Facing my inquisitor, I try to answer, but my throat closes, choking off the words. Skilled in interrogation techniques, he repeats his question. Comment allez-vous?, he enquires, smiling pleasantly enough, if somewhat confusedly. Me being stumped by such a simple question has clearly stumped him. His thought process seems obvious: If she doesn’t know any French, why didn’t she sign up for the Beginners’ class? If she does know some, why doesn’t she speak?
Ah, the incomplete impossibility of explaining – in French, at least – that my last French instruction was a 1984 class in Saskatoon; the last before that, 15 years earlier in an Alberta high school. All in all, I had seven years of French instruction: does that make me a beginner? Living out West, I never learned to parler: will my conversational ineptitude let me start anywhere other than as a beginner? Although it surely would have been easier to join the neophytes, I have braved the dreaded placement exam to answer those questions.
First, however, I must try to answer his question. This is ridiculous: surely bien will work. I start to speak but the voice in my head says, That’s Spanish, dummy! I am pulled up short this time not by my incapacity in French, but by my capacity in Spanish.
In the last 10 years, I have taken oodles of Spanish classes, studied one-on-one in Guatemala, and worked with a tutor here in Ottawa. Occasional trips to and through Québec have confirmed Spanish as my second language. Spoken to in French, my subconscious naturally throws Spanish into the breach. Gritting my teeth, I can just barely scoop up odd bits of French vocabulary from a sea of other unused high-school learnings, trigonometric functions bobbing along next to the periodic table. Constructing a grammatical response is next to impossible; providing a timely response is out of the question.
Stumbling through the rest of a placement exam as painful for the examiner as for me, I am, remarkably, assigned to the Intermediate class. We are an oddly assorted lot: 20-somethings following the standard course sequence, their book learning and conversational capacity more or less in synch; street-taught talkers who have the ear but not the grammar; old fogies like me (well, none others quite as old) with bits, pieces, and idiosyncratic gaps. On our own, none of us could pass both an oral and written test at this level; together, we know it all. Individually, we are motivated students with the capacity to do well; collectively, our disparate needs make us the sort of class that gives instructors fits.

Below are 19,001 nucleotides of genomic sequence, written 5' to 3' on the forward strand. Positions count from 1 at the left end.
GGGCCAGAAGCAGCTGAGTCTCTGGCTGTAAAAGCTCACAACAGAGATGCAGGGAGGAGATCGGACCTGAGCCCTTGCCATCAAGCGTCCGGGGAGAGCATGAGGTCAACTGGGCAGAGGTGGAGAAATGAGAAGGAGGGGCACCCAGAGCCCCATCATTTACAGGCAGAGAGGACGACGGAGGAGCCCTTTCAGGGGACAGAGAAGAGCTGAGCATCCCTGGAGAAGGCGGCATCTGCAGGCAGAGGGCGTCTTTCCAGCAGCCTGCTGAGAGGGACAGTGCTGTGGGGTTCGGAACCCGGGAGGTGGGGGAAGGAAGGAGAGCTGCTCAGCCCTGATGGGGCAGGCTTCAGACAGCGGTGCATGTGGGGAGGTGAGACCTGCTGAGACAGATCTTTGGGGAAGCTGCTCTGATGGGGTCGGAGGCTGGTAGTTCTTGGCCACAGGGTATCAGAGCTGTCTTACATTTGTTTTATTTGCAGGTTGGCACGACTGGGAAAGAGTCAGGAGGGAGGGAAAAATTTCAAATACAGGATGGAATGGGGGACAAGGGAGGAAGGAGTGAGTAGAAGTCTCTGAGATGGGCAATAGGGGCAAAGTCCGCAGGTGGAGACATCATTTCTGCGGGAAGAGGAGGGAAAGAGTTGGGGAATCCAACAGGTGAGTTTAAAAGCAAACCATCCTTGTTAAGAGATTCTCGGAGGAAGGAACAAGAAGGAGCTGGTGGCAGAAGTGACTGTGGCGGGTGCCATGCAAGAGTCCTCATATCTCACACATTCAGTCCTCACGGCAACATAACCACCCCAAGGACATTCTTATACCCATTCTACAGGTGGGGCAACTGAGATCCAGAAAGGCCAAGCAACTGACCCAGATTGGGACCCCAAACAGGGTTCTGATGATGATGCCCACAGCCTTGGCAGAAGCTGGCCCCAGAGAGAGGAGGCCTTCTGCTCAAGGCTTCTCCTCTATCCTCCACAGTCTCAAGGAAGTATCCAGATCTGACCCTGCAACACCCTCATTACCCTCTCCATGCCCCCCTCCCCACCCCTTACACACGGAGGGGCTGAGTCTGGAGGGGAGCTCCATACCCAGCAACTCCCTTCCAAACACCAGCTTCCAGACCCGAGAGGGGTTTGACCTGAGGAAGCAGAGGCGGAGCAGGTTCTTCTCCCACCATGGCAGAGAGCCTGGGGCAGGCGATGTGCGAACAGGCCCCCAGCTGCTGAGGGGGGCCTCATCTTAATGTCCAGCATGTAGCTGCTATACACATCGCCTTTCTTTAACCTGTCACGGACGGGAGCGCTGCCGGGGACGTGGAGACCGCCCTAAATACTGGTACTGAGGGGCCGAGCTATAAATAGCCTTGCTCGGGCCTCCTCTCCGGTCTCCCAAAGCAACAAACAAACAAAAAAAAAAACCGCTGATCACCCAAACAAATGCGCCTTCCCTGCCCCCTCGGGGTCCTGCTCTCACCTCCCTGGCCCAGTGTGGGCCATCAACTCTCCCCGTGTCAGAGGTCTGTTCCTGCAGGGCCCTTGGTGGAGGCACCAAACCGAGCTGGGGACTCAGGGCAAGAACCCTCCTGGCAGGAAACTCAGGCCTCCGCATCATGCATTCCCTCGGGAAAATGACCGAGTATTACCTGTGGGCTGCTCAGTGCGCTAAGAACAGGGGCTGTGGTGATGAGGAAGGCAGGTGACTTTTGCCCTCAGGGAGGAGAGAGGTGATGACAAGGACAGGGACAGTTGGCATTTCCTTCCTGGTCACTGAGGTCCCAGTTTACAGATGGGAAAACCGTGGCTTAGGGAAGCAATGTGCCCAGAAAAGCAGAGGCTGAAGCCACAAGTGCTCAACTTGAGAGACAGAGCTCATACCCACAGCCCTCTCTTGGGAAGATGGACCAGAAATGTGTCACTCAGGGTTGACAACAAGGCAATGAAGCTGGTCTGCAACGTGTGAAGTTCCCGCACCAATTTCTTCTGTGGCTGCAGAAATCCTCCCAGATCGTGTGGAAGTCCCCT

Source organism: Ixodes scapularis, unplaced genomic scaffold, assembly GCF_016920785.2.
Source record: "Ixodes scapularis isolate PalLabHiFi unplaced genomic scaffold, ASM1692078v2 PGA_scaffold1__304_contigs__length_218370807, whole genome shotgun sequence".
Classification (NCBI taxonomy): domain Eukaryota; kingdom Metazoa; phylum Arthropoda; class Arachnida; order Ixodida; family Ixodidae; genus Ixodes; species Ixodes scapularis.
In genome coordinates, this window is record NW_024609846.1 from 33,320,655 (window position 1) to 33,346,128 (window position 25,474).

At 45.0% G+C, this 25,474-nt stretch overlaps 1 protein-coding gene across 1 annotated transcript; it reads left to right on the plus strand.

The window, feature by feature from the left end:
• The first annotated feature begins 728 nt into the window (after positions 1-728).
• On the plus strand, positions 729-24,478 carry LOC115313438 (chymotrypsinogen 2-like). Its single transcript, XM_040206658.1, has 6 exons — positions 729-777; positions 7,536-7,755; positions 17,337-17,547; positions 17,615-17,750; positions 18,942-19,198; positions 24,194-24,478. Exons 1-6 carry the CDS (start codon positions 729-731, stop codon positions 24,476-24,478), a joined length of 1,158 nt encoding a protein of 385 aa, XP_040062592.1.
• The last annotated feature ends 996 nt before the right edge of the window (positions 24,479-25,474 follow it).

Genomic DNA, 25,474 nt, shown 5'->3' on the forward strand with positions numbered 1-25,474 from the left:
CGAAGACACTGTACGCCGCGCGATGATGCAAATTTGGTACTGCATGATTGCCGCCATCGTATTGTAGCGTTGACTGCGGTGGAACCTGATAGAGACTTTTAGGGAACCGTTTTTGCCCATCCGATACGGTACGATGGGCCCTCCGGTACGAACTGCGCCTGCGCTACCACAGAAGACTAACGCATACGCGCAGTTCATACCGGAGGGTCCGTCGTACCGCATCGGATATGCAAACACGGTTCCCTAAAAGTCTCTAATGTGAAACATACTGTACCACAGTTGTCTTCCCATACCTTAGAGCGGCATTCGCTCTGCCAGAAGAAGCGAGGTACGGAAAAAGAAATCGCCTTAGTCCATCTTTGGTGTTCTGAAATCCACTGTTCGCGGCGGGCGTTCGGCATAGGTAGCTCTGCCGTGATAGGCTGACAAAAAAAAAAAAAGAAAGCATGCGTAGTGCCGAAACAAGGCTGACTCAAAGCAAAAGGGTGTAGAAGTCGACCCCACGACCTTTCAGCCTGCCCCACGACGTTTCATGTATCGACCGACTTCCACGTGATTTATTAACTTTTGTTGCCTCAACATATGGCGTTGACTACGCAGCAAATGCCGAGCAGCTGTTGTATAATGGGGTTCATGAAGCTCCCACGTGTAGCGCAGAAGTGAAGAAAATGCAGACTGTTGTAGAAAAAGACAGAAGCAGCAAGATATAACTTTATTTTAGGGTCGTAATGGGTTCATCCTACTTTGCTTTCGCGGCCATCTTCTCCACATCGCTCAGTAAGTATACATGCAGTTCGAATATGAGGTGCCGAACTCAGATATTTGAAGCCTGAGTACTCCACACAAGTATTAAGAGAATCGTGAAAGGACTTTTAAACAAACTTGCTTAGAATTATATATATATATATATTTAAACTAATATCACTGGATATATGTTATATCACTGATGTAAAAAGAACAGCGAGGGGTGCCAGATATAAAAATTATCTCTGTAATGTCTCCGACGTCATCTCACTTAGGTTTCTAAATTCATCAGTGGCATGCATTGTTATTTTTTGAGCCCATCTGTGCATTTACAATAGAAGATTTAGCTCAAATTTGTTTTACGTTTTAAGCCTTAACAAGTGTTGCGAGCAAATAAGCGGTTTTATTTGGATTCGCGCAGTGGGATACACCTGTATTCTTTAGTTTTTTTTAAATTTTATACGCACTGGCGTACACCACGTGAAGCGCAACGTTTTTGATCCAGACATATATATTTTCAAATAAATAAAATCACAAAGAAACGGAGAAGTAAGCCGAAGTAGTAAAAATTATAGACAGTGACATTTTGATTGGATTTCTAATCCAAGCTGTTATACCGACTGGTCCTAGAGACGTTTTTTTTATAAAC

Classes are the placement exam writ long. I cavalierly jettison pronouns (often omitted in Spanish), confidently mis-pronounce words (based on Spanish phonetics), and use both languages to form compound numbers. Indeed, rogue Spanish vocabulary pops up throughout my speech and writing. I can’t be sure whether what my subconscious filing system spits out is Spanish or French or both. Like bien, it all sounds right—and wrong–to me.
Yet the language wars have worse to inflict. Conversing with my Spanish tutor, I find that French is infiltrating that bastion. Quel horreur! ¿Que pasa? My husband speaks to my distress: think how fine it will be to speak three languages. In the small hours of the morning, my vision of the future is a little darker: a hopelessly muddled Spanish, and still no French. Lying there, I wonder whether the confusion will extend even to English, my mother tongue, in the linguistic equivalent of collateral damage. Unreasonable? Perhaps, but I’ve seen something like it before.
My 1950s Edmonton neighbourhood was a new home for a family of refugees from the Hungarian Revolution. The parents struggled to learn enough heavily accented English to work in their professional fields. The older children adapted quickly, easily adding idiomatic English to their Hungarian base. The problem arose with Baby, who heard English and Hungarian from all family members, without any pattern. He was late to start talking and, when he did, no one understood him. He had fused the grammar and vocabulary of two exceedingly different languages into one, tidy, incomprehensible whole: an impressive, if misguided, effort. I think I know how he felt.
It was their family doctor who laid down the law: There was to be only one language spoken in the home, until Baby learned to speak so that others could understand him. Hungarian or English—the doctor didn’t care—but only one.
It sounds a swell idea to me. It’s been a few years since my latest classroom experience and I haven’t much progress—in French or Spanish— to show for it. So I have a proposal, based on medical advice, but recognizing that picking just one language isn’t practical. Mondays and Thursdays, everyone speaks French. Tuesdays and Fridays, English. Wednesdays and Saturdays, Spanish. Sundays—your choice. Go with Hungarian, if you like. It would just be for a little while, until I can untangle this mess in my head. I figure the balance of the decade should do it. Given that I travel a fair bit, I think we’d better be on the safe side, and make this a continent-wide protocol. What do you say? Bueno? Or should that be bon?